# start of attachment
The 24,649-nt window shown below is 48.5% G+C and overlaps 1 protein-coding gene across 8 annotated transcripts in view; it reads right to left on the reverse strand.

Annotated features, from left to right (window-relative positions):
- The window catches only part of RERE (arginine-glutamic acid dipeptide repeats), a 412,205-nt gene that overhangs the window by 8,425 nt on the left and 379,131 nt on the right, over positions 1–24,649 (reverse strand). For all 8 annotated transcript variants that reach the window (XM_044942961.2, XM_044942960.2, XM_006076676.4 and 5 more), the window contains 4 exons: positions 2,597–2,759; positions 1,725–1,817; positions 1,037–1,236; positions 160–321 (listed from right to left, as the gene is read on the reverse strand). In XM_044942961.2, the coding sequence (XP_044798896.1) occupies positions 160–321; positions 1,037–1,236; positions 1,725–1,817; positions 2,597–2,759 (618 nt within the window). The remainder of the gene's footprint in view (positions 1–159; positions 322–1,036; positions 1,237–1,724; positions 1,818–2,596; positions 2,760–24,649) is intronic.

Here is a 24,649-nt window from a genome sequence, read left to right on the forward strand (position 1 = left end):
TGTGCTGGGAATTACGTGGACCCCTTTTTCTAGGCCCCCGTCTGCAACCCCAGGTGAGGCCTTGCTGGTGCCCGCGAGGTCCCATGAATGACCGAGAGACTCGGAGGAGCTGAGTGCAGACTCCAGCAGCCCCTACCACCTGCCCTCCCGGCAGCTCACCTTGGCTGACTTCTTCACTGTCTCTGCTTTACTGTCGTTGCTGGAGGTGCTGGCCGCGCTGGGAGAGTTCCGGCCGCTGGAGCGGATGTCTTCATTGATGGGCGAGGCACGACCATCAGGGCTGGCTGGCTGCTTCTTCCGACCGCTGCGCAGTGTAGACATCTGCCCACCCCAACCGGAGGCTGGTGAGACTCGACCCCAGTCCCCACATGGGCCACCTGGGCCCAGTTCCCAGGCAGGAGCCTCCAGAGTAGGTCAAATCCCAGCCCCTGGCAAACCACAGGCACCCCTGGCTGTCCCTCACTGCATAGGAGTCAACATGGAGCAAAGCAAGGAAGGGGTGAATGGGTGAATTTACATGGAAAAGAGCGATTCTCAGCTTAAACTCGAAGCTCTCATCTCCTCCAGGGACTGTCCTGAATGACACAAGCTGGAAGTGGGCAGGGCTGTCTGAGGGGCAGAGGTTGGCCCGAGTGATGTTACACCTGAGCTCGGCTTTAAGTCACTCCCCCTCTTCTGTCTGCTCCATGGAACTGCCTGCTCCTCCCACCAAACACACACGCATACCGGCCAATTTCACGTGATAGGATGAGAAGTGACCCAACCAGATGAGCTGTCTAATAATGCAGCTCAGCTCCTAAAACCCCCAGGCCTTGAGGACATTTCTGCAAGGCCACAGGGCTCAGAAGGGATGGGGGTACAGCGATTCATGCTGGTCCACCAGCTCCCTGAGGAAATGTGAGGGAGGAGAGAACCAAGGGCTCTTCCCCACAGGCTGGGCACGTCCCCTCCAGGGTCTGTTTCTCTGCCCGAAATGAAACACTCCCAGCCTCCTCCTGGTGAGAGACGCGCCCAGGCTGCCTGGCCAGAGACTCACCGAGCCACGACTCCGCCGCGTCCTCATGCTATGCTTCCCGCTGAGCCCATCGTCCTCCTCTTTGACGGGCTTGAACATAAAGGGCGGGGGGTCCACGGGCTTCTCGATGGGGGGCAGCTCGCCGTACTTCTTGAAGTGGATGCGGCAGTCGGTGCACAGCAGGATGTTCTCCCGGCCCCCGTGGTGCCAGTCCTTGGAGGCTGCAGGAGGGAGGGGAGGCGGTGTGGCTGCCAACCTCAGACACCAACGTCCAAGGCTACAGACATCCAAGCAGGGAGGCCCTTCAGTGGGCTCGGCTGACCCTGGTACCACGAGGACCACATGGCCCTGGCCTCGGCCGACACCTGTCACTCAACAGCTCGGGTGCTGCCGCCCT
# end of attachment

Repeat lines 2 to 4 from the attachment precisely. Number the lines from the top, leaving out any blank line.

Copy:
Annotated features, from left to right (window-relative positions):
- The window catches only part of RERE (arginine-glutamic acid dipeptide repeats), a 412,205-nt gene that overhangs the window by 8,425 nt on the left and 379,131 nt on the right, over positions 1–24,649 (reverse strand). For all 8 annotated transcript variants that reach the window (XM_044942961.2, XM_044942960.2, XM_006076676.4 and 5 more), the window contains 4 exons: positions 2,597–2,759; positions 1,725–1,817; positions 1,037–1,236; positions 160–321 (listed from right to left, as the gene is read on the reverse strand). In XM_044942961.2, the coding sequence (XP_044798896.1) occupies positions 160–321; positions 1,037–1,236; positions 1,725–1,817; positions 2,597–2,759 (618 nt within the window). The remainder of the gene's footprint in view (positions 1–159; positions 322–1,036; positions 1,237–1,724; positions 1,818–2,596; positions 2,760–24,649) is intronic.

Here is a 24,649-nt window from a genome sequence, read left to right on the forward strand (position 1 = left end):